Each day for the two weeks leading up the Daddy Daughter Dance Tristan Gross’s 2-year-old, Raja, asked him, “Is it today, is it today?”
Finally, the day arrived, and wearing a pink and yellow dress with a yellow rose in her hair, she gazed at herself in the mirror, her father said.
“She smiled so much. She loved it. She was excited that whole day,” Gross said.
Gross and his daughter were among more than 1,000 attendees at the 14th annual Daddy Daughter Dance held recently at North Division High School, 1011 W. Center St. The dance, co-hosted by the Milwaukee Fatherhood Initiative (MFI), Social Development Commission and Milwaukee Recreation, a division of Milwaukee Public Schools (MPS), creates memorable and bonding experiences for fathers and their daughters, said MFI co-director Dennis Walton.
The event has grown each year and been sold out the last three, a testament to the power of collaboration and a retort to those who believe that local fathers are not around or committed to their children, Walton noted.
“That there are so many proud and nurturing fathers at this event every year says a lot about our community. Many of the issues we’re dealing with today can be directly addressed through the role of the father,” said Walton, who was accompanied to the dance by his daughter, Diata Ramzee Walton, 13. MFI’s goal is to engage fathers and push men to be more committed and responsible for their families, he added.
According to the National Center for Fathering, fatherhood absence is linked to lower educational attainment, drug and alcohol abuse, incarceration, and mental and behavioral problems. Females who have absent or unstable father figures are more likely to engage in high-risk sexual behaviors, become pregnant as teenagers and have low-self esteem.
“I see the impacts of those issues every day in my courtroom, said Milwaukee Municipal Court Judge Derek Mosley, who attended the dance with his daughters, 11 and 8.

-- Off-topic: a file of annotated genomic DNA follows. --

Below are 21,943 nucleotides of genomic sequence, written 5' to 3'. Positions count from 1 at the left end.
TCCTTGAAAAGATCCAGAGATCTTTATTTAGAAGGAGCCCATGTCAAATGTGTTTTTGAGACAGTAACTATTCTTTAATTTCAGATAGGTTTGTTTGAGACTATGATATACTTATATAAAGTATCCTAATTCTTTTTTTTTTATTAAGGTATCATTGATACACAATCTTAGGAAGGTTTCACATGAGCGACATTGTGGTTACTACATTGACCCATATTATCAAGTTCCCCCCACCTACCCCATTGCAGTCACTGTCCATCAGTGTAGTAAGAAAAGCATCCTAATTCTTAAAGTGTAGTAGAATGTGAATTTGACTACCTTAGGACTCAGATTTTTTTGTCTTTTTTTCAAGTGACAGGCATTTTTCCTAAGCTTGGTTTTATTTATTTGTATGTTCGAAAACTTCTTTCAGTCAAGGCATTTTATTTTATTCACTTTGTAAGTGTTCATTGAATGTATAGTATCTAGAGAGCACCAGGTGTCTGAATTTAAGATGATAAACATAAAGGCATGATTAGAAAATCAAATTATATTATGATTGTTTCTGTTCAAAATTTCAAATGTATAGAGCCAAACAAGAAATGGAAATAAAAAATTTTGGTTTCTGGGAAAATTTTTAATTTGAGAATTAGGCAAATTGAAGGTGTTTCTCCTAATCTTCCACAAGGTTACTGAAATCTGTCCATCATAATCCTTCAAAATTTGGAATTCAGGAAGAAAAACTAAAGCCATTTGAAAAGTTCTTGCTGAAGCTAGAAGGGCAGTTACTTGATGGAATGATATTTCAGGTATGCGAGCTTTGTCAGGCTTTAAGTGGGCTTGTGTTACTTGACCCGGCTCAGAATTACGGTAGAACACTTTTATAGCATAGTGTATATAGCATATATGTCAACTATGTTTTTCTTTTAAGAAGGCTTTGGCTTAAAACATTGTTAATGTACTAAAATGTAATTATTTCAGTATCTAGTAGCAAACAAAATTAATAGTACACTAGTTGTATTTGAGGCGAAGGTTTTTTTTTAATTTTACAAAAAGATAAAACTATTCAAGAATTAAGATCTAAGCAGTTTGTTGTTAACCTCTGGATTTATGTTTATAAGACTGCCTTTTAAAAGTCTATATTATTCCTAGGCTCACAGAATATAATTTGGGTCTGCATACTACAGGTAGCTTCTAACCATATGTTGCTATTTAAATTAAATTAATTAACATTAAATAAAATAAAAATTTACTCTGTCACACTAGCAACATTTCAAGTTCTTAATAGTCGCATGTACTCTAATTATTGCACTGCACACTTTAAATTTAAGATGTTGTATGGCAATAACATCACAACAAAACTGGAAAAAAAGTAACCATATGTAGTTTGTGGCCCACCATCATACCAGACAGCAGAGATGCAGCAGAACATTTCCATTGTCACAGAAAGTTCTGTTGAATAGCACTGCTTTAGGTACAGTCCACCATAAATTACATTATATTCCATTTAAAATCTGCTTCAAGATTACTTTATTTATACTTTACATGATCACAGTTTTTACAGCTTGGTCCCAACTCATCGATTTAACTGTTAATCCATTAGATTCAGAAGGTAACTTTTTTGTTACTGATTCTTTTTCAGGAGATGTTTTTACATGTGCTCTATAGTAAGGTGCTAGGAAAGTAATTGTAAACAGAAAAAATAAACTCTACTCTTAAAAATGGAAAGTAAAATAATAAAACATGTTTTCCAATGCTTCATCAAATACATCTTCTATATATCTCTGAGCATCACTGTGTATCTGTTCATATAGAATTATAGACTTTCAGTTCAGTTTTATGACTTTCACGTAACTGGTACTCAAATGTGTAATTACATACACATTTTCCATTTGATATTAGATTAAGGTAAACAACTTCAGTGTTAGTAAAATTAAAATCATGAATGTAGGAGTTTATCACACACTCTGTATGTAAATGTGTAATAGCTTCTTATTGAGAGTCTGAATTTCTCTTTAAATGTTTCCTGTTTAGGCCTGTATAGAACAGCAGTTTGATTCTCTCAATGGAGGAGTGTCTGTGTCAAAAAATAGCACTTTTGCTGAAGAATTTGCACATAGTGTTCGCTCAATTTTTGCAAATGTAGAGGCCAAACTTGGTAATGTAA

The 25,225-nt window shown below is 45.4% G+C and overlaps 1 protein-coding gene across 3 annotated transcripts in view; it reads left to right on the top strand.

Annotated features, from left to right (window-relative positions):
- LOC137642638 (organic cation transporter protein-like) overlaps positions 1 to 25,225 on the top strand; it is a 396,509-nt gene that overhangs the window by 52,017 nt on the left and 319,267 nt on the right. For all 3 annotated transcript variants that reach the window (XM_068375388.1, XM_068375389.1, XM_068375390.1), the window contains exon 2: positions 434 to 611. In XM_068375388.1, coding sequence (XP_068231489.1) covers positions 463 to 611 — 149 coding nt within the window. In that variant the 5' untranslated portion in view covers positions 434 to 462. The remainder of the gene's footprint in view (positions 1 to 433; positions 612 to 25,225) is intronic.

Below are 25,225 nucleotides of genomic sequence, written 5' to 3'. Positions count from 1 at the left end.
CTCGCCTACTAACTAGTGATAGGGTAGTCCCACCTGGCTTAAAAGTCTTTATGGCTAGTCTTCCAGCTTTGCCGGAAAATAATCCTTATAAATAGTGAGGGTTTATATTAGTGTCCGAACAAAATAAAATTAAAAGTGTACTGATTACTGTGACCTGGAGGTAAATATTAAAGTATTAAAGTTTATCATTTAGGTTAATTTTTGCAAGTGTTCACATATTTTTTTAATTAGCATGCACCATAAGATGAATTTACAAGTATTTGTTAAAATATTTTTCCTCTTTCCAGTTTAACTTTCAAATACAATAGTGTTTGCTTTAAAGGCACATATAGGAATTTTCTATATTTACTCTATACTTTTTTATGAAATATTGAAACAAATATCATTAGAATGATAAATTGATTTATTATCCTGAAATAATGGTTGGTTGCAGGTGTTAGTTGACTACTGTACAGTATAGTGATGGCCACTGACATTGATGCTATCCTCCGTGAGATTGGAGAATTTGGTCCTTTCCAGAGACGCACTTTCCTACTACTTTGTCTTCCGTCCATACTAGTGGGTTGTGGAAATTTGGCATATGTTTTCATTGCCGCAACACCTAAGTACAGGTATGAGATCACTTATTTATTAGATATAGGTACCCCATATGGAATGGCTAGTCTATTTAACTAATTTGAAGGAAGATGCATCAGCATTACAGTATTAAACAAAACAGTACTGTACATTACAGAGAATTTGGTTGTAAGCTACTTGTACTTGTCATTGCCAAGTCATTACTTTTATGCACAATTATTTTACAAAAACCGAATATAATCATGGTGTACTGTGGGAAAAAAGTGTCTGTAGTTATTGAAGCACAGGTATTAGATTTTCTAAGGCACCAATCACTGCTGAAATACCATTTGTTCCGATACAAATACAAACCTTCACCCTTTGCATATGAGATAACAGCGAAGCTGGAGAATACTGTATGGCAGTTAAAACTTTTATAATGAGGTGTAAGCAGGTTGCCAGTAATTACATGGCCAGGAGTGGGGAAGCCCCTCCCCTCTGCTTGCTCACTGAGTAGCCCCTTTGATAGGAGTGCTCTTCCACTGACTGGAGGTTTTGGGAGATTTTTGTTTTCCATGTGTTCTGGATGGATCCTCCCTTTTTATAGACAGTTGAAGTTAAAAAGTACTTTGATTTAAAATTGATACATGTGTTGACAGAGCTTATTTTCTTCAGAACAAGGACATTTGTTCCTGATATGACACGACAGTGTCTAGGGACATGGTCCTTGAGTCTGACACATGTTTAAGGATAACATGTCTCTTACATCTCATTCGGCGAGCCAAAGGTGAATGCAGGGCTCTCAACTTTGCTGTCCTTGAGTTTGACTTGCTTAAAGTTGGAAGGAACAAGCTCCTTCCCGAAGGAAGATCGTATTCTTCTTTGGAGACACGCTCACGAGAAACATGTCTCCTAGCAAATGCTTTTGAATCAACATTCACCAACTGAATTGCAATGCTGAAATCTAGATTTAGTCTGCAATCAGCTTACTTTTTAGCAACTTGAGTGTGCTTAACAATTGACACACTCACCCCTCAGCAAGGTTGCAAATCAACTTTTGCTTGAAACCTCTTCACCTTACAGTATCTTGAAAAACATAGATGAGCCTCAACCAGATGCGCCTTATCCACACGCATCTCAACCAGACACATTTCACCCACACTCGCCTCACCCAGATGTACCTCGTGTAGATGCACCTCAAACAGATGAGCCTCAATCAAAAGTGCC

When a father or father figure treats their mother with love and respect, that’s what young women look for; if the mother is treated poorly they look for that, Mosley said. “The goal is to expose them to good men and teach them how they should be treated,” he added.
Many of the daughters at the dance were treated to a new dress and shoes, hair and nail appointments, doors opened and hands held.
“I love it when we walk in and take pictures, and everybody’s smiling and dancing,” said Sania Gray, 13, who along with her sister Nalia, 4, was accompanied to the dance by their father Romico Gray, 39.
She described her dad as goofy, but determined to dance. One of the many reasons he’s so important to her is because there are certain things that a mom can’t teach, she said.
“I show them how a man should treat you and make you feel, and most importantly that their daddy loves them,” Gray said.
Treating them with respect and giving them a sense of security helps girls avoid becoming a victim of societal ills, said Walton. Doing so while dressed up at an elegant community event in the company of others allows the daughters and fathers to build bonds in ways they don’t always have a chance to do, he added. The impact of the annual dance on the community is long term, said Percy Eddie, MPS Recreation supervisor.
“The memories they create during this special evening will be cherished for a lifetime,” he added.
Gross said this year’s Daddy Daughter Dance was the first he and his daughter attended. He said it’s an opportunity to set a blueprint for the future. “How we treat our young people, our daughters and sons, is what they’re going to deem as normal and replicate in their lives,” said Gross, who works at the Center for Youth Engagement.
The memories of attending the dance stretch back 10 years for Mosley, who first brought his older daughter when she was just a year old.
Referring to both his daughters, he said, “I still get emotional when I hold open the door for them and they walk out with that big smile.”